Julia Whitty is Mother Jones' environmental correspondent. You can read from her new book, "The Fragile Edge," and other writings, here.

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Hatchery Fish Struggle To Reproduce In Wild

| Thu Oct. 4, 2007 8:51 PM EDT

Here's another surprise from the unpredictable frontlines of biology. A new study from Oregon State University finds that steelhead trout raised in hatcheries face a dramatic and unexpectedly rapid drop in their ability to reproduce in the wild—nearly 40 percent per captive-reared generation. Fish reared in a hatchery for two generations had around half the reproductive fitness of fish reared for a single generation. The effects appear to be genetic, and probably result from evolutionary pressures that quickly select for characteristics that are favored in the safe, placid world of the hatchery, but not in the comparatively hostile natural environment. The study, to be published Friday in the journal Science, raises serious questions about what happens to wild populations when they interbreed with hatchery fish, and the wisdom of many hatchery practices.

Julia Whitty is Mother Jones' environmental correspondent. You can read from her new book, "The Fragile Edge," and other writings, here.

Le Concorde, Ready For Zach Braff

| Thu Oct. 4, 2007 8:47 PM EDT
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Visions of teen flicks with happy endings dance in my head when I listen to Le Concorde's EP, Suite. The lyrics are sweet and romantic, and the songs have titles like "I Want You Back" and "Lullaby for Dollface." This is music for someone who just broke up with their boyfriend or girlfriend, you know, at the junior high prom.

In fact, the music is perfectly suited for a soundtrack to a romantic comedy. I can just see the montage now, of a new, young, and happy couple going on their first string of dates together, while Le Concord's "Break You Like a Promise" is playing in the background. "Lullaby for Dollface" could easily have been featured in Zach Braff's uber sentimental Garden State soundtrack in place of that wispy Iron and Wine song, "Such Great Heights."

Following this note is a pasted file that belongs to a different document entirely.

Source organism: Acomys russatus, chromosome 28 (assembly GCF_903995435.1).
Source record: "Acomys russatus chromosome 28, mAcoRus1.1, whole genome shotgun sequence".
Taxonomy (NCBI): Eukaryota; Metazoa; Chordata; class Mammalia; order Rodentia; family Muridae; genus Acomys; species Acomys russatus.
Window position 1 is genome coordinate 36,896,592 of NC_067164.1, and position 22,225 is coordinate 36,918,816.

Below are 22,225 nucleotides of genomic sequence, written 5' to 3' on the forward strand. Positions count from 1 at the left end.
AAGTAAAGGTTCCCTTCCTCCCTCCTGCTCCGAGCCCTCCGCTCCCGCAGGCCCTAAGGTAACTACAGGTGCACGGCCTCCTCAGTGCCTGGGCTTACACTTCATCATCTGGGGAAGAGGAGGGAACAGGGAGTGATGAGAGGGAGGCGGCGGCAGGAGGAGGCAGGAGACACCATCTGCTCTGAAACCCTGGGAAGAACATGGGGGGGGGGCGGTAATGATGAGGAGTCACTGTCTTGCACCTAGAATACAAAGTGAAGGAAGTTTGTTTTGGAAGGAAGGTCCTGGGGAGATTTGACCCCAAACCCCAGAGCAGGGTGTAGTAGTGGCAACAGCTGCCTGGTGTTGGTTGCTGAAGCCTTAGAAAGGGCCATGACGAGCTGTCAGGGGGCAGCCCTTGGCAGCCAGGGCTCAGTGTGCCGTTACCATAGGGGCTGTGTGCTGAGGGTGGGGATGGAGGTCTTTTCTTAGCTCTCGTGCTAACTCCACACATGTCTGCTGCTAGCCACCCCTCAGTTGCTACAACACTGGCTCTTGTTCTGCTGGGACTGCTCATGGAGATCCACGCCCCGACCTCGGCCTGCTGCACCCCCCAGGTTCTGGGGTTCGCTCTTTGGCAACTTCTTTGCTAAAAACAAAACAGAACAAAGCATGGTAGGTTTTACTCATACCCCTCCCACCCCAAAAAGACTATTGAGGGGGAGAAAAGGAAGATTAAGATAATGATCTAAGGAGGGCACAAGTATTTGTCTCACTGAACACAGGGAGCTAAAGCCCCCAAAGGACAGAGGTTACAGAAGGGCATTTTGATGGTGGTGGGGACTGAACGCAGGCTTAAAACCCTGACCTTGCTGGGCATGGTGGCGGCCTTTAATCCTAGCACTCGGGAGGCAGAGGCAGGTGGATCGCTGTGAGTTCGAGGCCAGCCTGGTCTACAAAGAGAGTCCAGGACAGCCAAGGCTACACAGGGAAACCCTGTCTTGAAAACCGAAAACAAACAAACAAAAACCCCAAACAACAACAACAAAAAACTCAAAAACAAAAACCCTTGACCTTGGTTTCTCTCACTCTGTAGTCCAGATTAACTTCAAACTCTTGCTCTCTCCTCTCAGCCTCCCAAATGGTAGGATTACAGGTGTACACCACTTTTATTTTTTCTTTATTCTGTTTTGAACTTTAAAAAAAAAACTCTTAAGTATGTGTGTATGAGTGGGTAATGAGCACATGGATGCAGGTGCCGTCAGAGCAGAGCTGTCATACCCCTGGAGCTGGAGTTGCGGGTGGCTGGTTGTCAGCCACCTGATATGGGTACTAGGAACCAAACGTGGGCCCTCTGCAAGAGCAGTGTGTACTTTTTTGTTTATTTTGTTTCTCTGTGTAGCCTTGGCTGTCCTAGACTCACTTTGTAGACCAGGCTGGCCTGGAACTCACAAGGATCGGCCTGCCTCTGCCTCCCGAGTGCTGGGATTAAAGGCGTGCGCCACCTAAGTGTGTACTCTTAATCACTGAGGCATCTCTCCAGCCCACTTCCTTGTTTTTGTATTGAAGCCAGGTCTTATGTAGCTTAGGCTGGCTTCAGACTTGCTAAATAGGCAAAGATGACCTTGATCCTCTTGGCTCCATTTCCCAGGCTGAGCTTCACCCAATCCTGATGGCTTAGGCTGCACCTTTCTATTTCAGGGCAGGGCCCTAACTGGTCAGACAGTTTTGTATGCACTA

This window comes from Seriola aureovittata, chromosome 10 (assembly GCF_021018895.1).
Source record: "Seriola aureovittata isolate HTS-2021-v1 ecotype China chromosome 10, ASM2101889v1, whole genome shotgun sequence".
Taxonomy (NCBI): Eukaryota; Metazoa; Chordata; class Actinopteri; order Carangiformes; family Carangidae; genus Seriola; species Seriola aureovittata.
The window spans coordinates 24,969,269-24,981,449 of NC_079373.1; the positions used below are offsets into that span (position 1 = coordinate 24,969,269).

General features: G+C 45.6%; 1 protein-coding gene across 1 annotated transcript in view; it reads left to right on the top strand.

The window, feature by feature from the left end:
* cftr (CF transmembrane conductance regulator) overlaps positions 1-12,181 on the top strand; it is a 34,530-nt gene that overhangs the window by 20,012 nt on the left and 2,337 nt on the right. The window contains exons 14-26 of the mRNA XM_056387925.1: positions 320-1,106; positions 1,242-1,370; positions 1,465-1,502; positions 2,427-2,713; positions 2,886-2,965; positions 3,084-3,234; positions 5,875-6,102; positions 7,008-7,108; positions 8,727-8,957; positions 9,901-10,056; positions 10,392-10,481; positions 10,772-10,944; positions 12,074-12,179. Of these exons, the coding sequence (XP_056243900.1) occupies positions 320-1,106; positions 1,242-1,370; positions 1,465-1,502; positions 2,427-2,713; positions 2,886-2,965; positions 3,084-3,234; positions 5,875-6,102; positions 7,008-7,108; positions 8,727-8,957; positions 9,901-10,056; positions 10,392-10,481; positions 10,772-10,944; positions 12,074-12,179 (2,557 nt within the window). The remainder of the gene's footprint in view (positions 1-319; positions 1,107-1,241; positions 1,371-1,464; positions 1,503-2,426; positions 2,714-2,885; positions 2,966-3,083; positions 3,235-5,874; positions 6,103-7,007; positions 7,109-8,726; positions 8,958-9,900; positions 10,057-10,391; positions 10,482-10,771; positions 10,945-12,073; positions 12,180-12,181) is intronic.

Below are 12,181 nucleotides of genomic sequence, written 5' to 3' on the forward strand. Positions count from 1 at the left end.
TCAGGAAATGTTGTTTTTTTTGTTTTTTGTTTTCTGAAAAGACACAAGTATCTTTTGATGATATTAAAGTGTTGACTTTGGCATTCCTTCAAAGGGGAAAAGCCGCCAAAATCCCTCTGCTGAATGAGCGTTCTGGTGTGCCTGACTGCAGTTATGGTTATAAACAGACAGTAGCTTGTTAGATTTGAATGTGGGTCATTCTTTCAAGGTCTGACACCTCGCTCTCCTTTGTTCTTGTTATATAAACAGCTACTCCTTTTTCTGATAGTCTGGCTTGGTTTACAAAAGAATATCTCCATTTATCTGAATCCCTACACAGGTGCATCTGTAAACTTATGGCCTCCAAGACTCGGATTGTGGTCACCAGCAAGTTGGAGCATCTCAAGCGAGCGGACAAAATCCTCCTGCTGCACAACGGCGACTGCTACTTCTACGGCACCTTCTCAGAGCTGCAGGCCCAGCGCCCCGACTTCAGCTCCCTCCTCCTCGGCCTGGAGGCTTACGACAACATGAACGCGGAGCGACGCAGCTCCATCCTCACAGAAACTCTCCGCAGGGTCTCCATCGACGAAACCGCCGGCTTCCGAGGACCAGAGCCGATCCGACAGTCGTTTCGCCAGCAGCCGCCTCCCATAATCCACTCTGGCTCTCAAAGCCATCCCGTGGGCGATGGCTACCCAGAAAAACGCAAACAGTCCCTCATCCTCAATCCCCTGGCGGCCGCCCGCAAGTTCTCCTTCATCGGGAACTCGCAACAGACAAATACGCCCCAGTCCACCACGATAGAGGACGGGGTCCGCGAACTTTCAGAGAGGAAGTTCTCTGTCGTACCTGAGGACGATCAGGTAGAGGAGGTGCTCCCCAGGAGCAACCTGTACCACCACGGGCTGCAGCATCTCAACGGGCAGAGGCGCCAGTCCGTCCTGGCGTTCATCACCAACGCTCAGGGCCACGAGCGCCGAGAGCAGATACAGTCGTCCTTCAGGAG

Le Concorde's music earned the band enough credibility to headline a 2005 CMJ (College Music Journal) showcase performance. Their website fills you in on lots of personal details (Honestly, it was more than I needed to know) about founding member Stephen Becker's journey (earning a PhD, getting a divorce) toward making "Suite." Becker describes the music as "a love—approaching obsession—with the finest details of the sonic sculpture."

Long Arm of the Law May Finally Reach Blackwater

| Thu Oct. 4, 2007 5:55 PM EDT

The legal black hole in which private contractors have been operating in Iraq may be narrowing. Earlier today, the House voted overwhelmingly in favor of a measure that would extend the reach of the Military Extraterritorial Jurisdiction Act (MEJA) to include any contractor (or subcontractor, at any tier) working outside the United States for any federal agency in any place where the U.S. military is engaged.